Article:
8 Best Commodity ETFs to Buy Now

Invest in these commodity ETFs for some inflation protection.

Inflation continues to run blistering hot. June’s consumer price index report from the U.S. Labor Department came in at an 8.6% year-over-year increase for May, well above market consensus. In response, equities and fixed-income assets tanked in unison as the Federal Reserve moved to increase interest rates by 75 basis points. Markets continue to remain volatile, with weakness in major indexes as traders take a risk-off approach. Despite this, the commodities sector has continued to perform strongly on the back of rising prices and supply chain issues. Investors looking for inflation protection and low correlation to equities and bonds for diversification can buy physically backed or futures-based commodity exchange-traded funds, or ETFs, that track the price of goods like precious metals, livestock, oil, natural gas and grains. Here are eight of the best commodity ETFs to buy today.

United States Oil Fund (ticker: USO)

The king of commodities is still oil. Although sustainable sources of energy are increasingly gaining prominence, petroleum-based products continue to account for a significant portion of our consumption. Recently, oil prices have skyrocketed, with many Americans acutely feeling the pain at the pump as prices push toward $7 a gallon in some areas. A way to gain exposure to rising oil prices is via USO, which tracks the performance of near-month West Texas Intermediate crude oil futures contracts. As a futures-based fund, USO poses many risks, including high volatility and tracking error from the spot oil price. This makes it best suited for advanced traders. USO also has a high expense ratio of 0.81%.

SPDR Gold Shares (GLD)

Gold remains the flight-to-safety asset when all else fails. When stocks and bonds fall in unison and currency becomes devalued, nothing beats the value preservation of physical gold bullion. During times of economic stress and global sociopolitical instability, the price of gold often increases. While investors can buy gold bullion, expenses for storage and insurance, as well as bid-ask spreads, can eat into returns. An alternative that can be implemented easily in retirement accounts is using a physically backed gold ETF like GLD. GLD holds deposits of physical bullion in secure vaults, with each share of GLD representing a claim to a fraction. The ETF has strong liquidity, high assets under management, or AUM, and a robust options chain for traders. Buying GLD costs an expense ratio of 0.4%.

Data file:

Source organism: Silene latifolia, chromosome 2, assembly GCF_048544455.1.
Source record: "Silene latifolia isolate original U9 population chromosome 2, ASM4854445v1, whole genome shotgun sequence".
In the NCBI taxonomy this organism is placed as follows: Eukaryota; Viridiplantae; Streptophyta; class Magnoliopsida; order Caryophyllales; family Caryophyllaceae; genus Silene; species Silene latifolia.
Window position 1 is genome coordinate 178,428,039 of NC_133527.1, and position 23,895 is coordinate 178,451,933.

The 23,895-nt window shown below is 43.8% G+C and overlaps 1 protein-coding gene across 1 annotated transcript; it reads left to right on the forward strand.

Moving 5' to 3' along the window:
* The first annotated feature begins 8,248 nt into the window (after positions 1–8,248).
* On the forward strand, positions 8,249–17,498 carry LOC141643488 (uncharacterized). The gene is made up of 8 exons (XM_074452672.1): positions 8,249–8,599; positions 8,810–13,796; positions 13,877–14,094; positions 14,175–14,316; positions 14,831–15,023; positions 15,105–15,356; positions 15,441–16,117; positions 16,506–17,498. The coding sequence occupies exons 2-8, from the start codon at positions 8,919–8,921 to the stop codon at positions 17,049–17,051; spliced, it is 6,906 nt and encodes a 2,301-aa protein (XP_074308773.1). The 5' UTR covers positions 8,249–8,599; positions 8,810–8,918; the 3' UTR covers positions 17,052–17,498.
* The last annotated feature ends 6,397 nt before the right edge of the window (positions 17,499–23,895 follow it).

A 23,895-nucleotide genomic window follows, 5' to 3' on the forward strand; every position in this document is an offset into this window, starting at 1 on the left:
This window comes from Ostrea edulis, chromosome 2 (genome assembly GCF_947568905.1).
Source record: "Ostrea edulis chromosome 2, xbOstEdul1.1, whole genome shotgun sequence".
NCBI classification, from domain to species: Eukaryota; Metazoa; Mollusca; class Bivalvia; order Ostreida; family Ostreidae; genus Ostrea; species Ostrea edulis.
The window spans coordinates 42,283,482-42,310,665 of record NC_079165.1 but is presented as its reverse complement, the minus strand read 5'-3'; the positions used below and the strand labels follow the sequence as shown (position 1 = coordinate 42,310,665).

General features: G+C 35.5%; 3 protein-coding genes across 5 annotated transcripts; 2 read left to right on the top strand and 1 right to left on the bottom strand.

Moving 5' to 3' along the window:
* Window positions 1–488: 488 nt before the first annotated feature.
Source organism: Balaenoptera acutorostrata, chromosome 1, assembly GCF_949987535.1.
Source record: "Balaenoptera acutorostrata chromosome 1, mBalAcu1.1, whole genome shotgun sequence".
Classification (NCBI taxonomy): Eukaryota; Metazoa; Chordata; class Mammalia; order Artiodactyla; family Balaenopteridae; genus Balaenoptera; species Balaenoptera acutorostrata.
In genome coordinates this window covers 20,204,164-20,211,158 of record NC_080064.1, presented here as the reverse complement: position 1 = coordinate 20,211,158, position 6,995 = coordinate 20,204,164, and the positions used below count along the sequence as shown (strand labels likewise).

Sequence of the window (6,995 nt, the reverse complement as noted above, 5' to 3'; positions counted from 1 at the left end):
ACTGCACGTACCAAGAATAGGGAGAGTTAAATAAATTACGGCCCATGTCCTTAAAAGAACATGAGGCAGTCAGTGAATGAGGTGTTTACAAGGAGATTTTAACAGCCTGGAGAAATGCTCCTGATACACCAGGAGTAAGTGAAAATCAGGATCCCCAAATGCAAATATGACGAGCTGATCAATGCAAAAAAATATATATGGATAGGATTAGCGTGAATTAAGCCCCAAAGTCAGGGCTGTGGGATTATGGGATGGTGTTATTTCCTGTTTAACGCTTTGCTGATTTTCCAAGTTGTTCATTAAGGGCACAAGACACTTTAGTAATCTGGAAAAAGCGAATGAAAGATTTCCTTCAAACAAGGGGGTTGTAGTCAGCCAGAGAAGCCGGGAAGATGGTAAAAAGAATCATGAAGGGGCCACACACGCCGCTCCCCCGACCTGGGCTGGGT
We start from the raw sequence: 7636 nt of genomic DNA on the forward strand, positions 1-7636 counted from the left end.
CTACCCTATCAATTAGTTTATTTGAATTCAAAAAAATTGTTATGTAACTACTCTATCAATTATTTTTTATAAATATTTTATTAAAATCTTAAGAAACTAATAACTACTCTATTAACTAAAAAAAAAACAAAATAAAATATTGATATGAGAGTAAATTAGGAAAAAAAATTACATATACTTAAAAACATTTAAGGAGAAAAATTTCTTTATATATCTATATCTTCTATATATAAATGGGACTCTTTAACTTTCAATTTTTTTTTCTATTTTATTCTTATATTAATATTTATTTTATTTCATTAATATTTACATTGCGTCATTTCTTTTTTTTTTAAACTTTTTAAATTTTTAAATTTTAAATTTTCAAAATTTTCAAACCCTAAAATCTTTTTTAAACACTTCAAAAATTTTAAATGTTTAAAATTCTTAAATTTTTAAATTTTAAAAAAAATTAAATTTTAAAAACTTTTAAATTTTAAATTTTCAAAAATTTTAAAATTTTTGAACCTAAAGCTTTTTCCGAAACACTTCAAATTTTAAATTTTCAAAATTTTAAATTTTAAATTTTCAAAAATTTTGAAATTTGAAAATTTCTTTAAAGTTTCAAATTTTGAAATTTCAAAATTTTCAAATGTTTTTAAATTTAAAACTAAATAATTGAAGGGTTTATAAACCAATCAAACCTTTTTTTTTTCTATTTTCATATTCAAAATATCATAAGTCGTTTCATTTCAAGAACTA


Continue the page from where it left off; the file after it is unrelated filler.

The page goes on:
iShares Silver Trust (SLV)

Silver is another precious metal with not only value-preserving properties, but also widespread industrial uses worldwide. Its high thermal and electrical conductivity make it a sought-after component in semiconductor and electronic manufacturing, and its luster makes it a common component in jewelry. Like gold, silver also has high volatility and lower correlations with stocks and bonds, making it a potentially good diversifier for portfolios. As with gold, investors looking to gain silver exposure can also do so with ETFs, with SLV being a great option. SLV tracks a deposit of physical silver held in secure vaults, totaling over $11 billion in AUM, and comprising around 17,000 metric tons. Buying SLV will cost an expense ratio of 0.5%.

Teucrium Wheat Fund (WEAT)

Teucrium provides a set of ETFs that track futures contracts for various popular agricultural commodities, with WEAT being one of the largest and most traded. WEAT offers investors pure-play exposure to wheat futures in any brokerage account without the need to trade futures directly. The ETF strongly outperformed this year due to the Russian invasion of Ukraine, which is one of the world’s largest producers and exporters of wheat. Through June 22, the fund is up 35% year to date. With food prices continuing to rise, WEAT may be poised to outperform further. The downside of WEAT is the high expense ratio due to the use of derivatives. Currently, this sits at 0.85%, or around $85 on a $10,000 portfolio.